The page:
Coleura afra

Bonaccorso, Frank, 2019, Family Emballonuridae (Sheath-tailed Bats), Handbook of the Mammals of the World, Vol. 9, Lyny Edicions, pp. 350-373: 362

publication ID

http://doi.org/10.5281/zenodo.3740269

DOI

http://doi.org/10.5281/zenodo.3810697

persistent identifier

http://treatment.plazi.org/id/03D587F2-FFC2-4C09-F82D-3745F463F1C5

treatment provided by

Plazi

scientific name

Coleura afra
status

 

29 View On . African Sheath-tailed Bat

Coleura afra  

French: Emballonure d’Afrique I German: Afrika-reischwanzfledermaus I Spanish: Embalonuro africano

Other common names: Mozambique Sheath-tailed Bat

Taxonomy. EmbaUonura afra Peters, 1852   , Tete , Mozambique   .

A. Monard in 1939 applied the name kummeri to the West African population, but it is now considered a synonym of C. afra   . K F. Koopman in 1965 and 1975 recognized three “poorly defined” subspecies: a / ra, gallarum, and nilosa (latter two named by O. Thomas in 1915). These are not recognized by most chiropteran taxonomists. Monotypic.

Distribution. W, C & E Africa, in Guinea-Bissau, Guinea, Ivory Coast, and from Ghana to W Nigeria, also from Central African Republic, N DR Congo, Uganda, and W Tanzania E to coastal Sudan, Eritrea, Djibouti, Somalia, and Kenya, with outliers in coastal Angola (Benguela), N Mozambique, and coastal Yemen. It very likely has been overlooked in coastal Angola and Mozambique. View Figure

Descriptive notes. Head-body 55-65 mm, tail 10-11 mm, ear 13-1-15-3 mm, hindfoot 8 5-10 ’5 mm, forearm 45-55 mm; weight 10-12 g. The African Sheath-tailed Bat is sexually dimorphic, with females larger than males (average forearm is 49 mm for females and 46 mm for males). Dorsal pelage is brown, with pale base; venter is slightly paler. Wing membranes are translucent pale brown; wingspan is c.220 mm. Ears are relatively large, with bases well below eyes and nearly reaching comers of mouth. Muzzle is pointed, and nostrils project beyond lower lip. Rostral part ofskull comprises about three-quarters of length of skull. Sagittal crest is weak. Upper incisors are tiny, and lower incisors are tricuspids. Canines are large, with well-developed cingula. P1 is tiny relative to P 2. Dental formula is 11/3, C 1/1, P 2/2, M 3/3 (x2) = 32.

Habitat. Dry woodlands, dry forests, and rocky habitats close to lakes or coastal areas.

Food and Feeding. The African Sheath-tailed Bat forages for insects by fest hawking in open spaces. Moths and beetles comprise 40-70% of the diet through the year.

Breeding. Gestation of the African Sheath-tailed Bat lasts 114-122 days. Mothers carry the single young for an extended period when foraging. Parturition is highly synchronized and occurs twice a year in Kenya during long (March-June) and short (November-December) rainy seasons. Males and females become sexually mature in their first year of life.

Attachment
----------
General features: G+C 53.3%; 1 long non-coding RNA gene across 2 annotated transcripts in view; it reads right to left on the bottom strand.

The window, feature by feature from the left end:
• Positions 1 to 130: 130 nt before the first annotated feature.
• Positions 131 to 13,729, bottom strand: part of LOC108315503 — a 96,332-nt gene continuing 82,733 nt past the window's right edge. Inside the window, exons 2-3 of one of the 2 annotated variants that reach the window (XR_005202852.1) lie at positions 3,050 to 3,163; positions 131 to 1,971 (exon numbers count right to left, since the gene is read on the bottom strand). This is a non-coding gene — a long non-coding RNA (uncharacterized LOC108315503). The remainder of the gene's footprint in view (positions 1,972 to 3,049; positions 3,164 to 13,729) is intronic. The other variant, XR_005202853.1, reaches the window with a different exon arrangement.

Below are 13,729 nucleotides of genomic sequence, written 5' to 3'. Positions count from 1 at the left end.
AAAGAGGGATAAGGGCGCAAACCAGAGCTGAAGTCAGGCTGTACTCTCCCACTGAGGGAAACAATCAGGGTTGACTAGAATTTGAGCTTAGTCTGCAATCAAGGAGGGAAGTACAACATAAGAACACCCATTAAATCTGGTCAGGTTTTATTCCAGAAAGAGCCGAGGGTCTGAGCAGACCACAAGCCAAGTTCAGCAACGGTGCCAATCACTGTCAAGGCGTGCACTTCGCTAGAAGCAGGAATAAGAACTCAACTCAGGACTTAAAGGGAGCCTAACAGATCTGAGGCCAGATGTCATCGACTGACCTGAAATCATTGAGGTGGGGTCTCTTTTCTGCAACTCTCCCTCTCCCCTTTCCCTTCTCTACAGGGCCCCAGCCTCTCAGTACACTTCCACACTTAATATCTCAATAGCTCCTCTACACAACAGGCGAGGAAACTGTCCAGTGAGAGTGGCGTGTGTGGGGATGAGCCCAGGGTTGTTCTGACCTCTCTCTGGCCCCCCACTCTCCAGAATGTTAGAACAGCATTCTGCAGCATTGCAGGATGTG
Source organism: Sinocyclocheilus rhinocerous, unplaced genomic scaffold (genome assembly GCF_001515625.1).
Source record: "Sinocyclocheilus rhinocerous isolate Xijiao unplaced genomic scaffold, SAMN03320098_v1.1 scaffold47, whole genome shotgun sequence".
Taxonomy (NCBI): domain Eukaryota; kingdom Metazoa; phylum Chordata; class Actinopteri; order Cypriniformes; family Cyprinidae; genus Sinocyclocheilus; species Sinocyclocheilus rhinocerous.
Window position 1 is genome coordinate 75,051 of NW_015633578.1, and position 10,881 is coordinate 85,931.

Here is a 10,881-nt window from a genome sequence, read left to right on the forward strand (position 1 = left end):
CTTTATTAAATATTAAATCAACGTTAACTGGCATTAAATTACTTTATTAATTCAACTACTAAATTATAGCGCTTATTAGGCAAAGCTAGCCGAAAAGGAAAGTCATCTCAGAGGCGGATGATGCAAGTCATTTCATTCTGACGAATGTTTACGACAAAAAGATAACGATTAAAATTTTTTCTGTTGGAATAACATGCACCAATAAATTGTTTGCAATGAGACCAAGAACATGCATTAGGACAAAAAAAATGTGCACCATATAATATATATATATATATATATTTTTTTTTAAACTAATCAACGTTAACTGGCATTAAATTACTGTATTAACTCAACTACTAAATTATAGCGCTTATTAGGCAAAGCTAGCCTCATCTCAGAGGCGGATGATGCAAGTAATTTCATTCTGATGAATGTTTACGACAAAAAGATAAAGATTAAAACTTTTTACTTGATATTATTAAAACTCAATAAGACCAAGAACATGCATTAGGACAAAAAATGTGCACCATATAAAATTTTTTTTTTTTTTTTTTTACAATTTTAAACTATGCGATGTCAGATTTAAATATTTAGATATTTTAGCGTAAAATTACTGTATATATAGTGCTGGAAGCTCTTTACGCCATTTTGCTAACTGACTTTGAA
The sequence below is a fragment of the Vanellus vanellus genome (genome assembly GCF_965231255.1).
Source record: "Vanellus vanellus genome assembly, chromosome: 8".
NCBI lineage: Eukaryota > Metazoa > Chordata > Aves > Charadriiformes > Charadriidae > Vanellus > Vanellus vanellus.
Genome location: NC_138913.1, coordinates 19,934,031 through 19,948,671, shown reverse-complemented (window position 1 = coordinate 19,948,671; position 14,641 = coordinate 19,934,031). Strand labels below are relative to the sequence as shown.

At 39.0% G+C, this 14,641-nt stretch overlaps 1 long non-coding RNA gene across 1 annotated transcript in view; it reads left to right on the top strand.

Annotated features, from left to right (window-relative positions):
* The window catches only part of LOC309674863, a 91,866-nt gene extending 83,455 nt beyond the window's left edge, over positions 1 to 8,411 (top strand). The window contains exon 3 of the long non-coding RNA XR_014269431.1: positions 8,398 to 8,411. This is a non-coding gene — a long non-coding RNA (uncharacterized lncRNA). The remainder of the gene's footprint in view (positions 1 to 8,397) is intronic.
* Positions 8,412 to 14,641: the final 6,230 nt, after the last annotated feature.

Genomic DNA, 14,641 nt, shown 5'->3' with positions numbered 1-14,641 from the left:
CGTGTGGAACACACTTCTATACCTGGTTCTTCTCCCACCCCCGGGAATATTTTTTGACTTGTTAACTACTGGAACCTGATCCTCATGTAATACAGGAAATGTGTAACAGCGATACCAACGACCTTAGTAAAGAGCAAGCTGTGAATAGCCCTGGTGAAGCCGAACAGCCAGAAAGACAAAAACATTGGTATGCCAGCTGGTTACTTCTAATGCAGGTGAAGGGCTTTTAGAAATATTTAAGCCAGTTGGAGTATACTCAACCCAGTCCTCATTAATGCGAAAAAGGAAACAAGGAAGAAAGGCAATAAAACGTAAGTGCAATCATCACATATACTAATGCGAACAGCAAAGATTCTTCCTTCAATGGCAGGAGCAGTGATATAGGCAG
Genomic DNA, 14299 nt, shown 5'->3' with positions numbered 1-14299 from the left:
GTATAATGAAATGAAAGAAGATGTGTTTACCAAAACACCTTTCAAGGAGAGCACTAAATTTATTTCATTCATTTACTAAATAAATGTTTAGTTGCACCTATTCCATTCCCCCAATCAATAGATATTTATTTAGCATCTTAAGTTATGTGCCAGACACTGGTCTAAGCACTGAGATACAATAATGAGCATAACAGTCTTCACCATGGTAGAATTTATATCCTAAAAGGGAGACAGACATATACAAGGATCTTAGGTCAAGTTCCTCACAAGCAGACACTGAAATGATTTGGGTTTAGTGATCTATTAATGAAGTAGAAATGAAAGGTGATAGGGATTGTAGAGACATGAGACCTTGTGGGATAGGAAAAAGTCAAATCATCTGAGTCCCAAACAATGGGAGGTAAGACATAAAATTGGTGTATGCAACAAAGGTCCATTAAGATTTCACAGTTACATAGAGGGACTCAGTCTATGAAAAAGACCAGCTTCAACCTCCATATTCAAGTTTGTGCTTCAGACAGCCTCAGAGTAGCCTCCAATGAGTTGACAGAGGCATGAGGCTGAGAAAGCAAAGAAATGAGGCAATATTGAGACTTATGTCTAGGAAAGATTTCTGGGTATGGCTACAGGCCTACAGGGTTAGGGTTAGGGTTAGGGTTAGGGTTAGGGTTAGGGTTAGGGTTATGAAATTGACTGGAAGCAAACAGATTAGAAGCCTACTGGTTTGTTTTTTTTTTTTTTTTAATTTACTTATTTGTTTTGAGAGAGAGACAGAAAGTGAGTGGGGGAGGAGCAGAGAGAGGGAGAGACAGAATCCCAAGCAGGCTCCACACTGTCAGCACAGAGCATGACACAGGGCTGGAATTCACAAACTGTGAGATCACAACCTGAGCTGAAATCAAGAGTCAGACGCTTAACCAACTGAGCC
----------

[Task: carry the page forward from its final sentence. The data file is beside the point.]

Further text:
Activity patterns. The African Sheath-tailed Bat is crepuscular and emerges from roosting at dusk to forage. It roosts in lit areas of caves and rocky outcrops but also in dark abandoned buildings. To hunt for insects, African Sheath-tailed Bats produce LDC- QCF echolocation calls, with peak frequency at 33 kHz, short bandwidth (c.2-4 kHz), and long duration (7-7 milliseconds). Fundamental and second harmonics often show in a spectrogram. Echolocation call is well designed for targeting aerial prey at relatively long distances.

Movements, Home range and Social organization. African Sheath-tailed Bats are highly gregarious and can be found in roosting colonies of hundreds and up to 50,000 individuals in one instance in Kenya. Clusters of individuals can represent harems attended by a single breeding male that defends his breeding site. Within a cluster, individual spacing is maintained. Adult males reportedly defend individual feeding territories.

Status and Conservation. Classified as Least Concern on The IUCN Red List. The African Sheath-tailed Bat has a large distribution and large overall population. Nevertheless, population trends are unknown, and its distribution is not fully defined in some regions such as Angola, Mozambique, and Yemen. Large breeding roosts are vulnerable to disturbance and should receive protection.

Bibliography. ACR (2017), Dunlop (1998), Kingdon (1974), Koopman (1965, 1975), McWilliam (1987a), Monard (1939), Smithers & Lobâo Tello (1976), Rosevear (1965), Thomas (1915c).

Kingdom

Animalia

Phylum

Chordata

Class

Mammalia

Order

Chiroptera

Family

Emballonuridae

Genus

Coleura

Loc

Coleura afra

Bonaccorso, Frank 2019
2019
Loc

EmbaUonura afra

Peters 1852
1852
Loc

afra

Peters 1852
1852